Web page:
Most of the time when folks ask me questions, you know they just wanna to hear they have the right of whatever discussion we’re having. And ’cause I’m kinda amiable, I rarely turn the discussion into an argument. Life’s too short and I’m kinda on the old side to be getting into fights, so I just suck it all up — along with the alcohol to numb the senses. But every once in a while, folks are not just fishing for poker or blackjack tips. You get the feeling they actually want real answers. So, the other day when this young felloe asked me whether the Basic Strategy shaded the odds in your favor against the House, he had that look in his eye. I took him at his word.
“It depends,” I said not meaning to sound unhelpful. “It depends on the rules and the number of decks in the shoe but, at its best, the Basic Strategy should cut the House edge to no more than about 0.5%.”
I could see him chewing on that, perhaps a little disappointed you were still at a disadvantage. But the story doesn’t end there. No blackjack strategy can’t deliver more than it promises. In this case, it promises to do no more than reduce the odds of losing which is pretty damn impressive when you consider the other casino games you can play. Those that play baccarrat are always 1.06% down in the hole before they start. Casino slots rarely pay back more than 97%. Roulette gives the House a 5.25% edge. And then there’s keno, the best get-rich-quick scheme ever invented by a casino.
However you look at it, playing blackjack online or in a casino using Basic Strategy only ccosts you 50c per $100 bet. And that’s before we start talking about card counting.
“So how does the Basic Strategy work?” The young fellah has kinda got his teeth into this. I wave my glass and he gets me a refill. He knows enough to pay his dues.
I take a deep breath. “There are fifty-two cards in a deck and 30.77% have a value of 10. That’s four suits of 10 through king. Now think about a three spot. They’re only four of them — that’s 7.7% — so you’re four times more likely to draw a 10 than a trey.” He’s got that slightly glazed look, but I’ve got the bit between my teeth now. “So suppose the Dealer’s upcard is high. Let’s call anything 7 and above, including an Ace, a high card. The odds now favor a strong total. If you’re holding a stiff, that’s any total of 12 through 16, you should hit. You can’t take the risk of standing with a hand when you can see the Dealer’s got better odds of having a 10 to beat you.”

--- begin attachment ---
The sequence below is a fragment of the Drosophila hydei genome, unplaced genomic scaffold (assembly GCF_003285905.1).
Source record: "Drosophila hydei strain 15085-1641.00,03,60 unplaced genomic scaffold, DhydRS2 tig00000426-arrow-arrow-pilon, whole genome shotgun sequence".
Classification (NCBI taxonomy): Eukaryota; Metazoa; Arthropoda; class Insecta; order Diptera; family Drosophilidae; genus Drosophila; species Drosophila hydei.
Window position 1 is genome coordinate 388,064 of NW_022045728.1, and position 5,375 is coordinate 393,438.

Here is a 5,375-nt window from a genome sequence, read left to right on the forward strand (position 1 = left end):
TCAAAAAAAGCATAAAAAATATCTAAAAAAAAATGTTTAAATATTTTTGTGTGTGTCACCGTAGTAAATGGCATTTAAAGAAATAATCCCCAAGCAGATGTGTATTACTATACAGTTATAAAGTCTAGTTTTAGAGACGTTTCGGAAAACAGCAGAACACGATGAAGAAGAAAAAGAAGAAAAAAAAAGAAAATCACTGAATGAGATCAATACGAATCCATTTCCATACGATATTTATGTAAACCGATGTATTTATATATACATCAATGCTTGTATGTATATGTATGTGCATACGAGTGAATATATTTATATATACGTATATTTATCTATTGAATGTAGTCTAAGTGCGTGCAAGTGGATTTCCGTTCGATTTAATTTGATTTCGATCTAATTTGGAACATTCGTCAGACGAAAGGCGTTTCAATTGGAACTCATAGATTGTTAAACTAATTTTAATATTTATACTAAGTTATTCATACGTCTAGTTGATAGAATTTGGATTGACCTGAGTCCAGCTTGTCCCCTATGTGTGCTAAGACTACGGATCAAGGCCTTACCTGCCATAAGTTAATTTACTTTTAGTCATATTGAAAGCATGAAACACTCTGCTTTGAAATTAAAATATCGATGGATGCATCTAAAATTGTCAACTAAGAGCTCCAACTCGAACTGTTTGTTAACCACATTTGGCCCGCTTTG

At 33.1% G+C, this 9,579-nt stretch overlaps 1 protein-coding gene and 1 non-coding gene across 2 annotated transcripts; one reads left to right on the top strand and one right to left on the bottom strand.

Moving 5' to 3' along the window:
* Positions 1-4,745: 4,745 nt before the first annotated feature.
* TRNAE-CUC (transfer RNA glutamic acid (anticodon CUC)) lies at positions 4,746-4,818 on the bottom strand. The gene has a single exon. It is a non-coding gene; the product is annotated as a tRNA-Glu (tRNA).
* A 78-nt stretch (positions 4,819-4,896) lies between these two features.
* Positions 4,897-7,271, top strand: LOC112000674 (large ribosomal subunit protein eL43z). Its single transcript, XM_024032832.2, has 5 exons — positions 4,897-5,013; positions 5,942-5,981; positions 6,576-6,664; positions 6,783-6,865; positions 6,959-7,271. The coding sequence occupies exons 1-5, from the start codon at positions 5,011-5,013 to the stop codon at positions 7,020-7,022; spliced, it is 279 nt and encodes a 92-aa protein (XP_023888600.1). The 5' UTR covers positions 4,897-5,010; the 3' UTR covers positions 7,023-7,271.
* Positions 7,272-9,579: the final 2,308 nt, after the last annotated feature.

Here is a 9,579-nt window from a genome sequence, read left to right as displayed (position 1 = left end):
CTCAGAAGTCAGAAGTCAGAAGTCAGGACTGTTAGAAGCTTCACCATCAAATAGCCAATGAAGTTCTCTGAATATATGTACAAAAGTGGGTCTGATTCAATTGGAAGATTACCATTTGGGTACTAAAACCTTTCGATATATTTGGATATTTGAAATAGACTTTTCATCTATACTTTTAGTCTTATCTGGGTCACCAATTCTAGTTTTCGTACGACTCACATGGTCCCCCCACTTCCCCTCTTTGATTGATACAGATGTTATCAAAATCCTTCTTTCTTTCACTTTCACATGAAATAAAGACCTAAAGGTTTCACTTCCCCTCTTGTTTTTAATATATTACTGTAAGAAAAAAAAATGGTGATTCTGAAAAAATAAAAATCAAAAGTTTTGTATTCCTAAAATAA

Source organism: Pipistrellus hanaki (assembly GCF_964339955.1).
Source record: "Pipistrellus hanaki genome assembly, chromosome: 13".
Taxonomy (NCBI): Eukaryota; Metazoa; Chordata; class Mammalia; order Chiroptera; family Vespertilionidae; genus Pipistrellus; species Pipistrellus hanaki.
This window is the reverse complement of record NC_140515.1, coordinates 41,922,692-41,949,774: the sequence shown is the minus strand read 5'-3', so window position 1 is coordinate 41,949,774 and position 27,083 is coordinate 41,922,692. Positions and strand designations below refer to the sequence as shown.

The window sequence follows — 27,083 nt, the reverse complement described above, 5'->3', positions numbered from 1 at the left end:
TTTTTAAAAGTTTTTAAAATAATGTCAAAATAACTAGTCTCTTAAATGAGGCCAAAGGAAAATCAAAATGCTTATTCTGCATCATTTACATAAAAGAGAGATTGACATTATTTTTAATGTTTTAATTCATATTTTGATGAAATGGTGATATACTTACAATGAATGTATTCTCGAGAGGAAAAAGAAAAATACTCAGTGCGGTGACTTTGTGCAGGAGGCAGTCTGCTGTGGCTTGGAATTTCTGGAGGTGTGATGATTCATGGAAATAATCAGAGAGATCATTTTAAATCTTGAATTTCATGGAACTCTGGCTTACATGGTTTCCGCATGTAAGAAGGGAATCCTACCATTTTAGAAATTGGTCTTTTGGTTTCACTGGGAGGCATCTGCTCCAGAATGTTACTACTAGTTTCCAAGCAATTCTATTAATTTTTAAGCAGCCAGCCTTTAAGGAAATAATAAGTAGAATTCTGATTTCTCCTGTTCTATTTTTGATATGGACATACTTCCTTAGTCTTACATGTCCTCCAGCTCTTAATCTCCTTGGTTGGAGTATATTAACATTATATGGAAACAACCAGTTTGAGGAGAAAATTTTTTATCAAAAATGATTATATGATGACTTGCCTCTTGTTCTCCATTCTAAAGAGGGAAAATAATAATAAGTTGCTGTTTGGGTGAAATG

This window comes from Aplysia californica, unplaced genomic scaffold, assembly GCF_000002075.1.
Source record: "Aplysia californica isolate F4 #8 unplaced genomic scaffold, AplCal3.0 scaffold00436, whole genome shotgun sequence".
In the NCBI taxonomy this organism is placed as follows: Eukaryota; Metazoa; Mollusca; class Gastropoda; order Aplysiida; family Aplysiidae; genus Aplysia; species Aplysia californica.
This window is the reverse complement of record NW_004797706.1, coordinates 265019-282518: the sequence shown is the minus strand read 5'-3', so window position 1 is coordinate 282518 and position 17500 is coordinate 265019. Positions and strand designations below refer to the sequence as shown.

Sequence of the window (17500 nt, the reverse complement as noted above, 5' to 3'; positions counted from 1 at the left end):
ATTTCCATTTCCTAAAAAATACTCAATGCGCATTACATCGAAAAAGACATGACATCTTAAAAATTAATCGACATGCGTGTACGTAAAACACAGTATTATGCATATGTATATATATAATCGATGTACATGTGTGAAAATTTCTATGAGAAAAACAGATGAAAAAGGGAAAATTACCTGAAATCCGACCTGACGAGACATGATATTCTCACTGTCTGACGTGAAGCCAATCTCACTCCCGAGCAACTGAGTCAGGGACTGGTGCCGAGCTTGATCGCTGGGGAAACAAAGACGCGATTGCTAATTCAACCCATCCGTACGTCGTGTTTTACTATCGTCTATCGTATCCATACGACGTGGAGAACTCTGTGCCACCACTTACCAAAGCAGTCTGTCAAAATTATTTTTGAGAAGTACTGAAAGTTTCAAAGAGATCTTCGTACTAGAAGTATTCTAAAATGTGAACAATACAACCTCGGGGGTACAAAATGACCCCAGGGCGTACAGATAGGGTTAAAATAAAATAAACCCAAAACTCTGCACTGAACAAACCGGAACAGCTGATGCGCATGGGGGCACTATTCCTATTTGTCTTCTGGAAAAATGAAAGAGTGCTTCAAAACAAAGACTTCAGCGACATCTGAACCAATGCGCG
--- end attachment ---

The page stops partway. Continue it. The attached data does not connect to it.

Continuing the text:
He’s waving his arms around in distress. The poor fellah’s got a brain. He’s thinking about this. “But if the odds favor drawing a high card, you’re more likely to bust the hand.”
I slow down again, fixing him with my calming look. “Sure, you’re more likely to bust a stiff if you hit, but you’ll lose more if you stand when the Dealer’s upcard is high. Put it the other way round. Suppose the Dealer’s upcard is low. Even if the downcard is high, the Dealer’s almost certainly gonna hafta hit. In that case, the odds say the Dealer’s more likely to bust. Now, go back to where we were. With that high upcard, the Dealer’s looking good for a winning total against your stiff. You’ll lose more money in the long run if you stand on that stiff. You hafta take the chance of improving your hand.”
He’s still looking unhapppy. “But that means I’m deliberately busting my stiffs when I still have a chance of winning.”
“You gotta take the long view. Busting the stiffs some of the time is part of the price you pay for following the Basic Strategy all the time. It evens out over all the hands you play. The odds say you’re sitting with a losing hand if you drew a stiff and the Dealer’s upcard is high. If you’ve already got a loser, you’re not making it any worse by busting it. You’re just giving yourself the better chance of turning it into a winning hand.”
This time, I buy him a beer. He’s a charity case.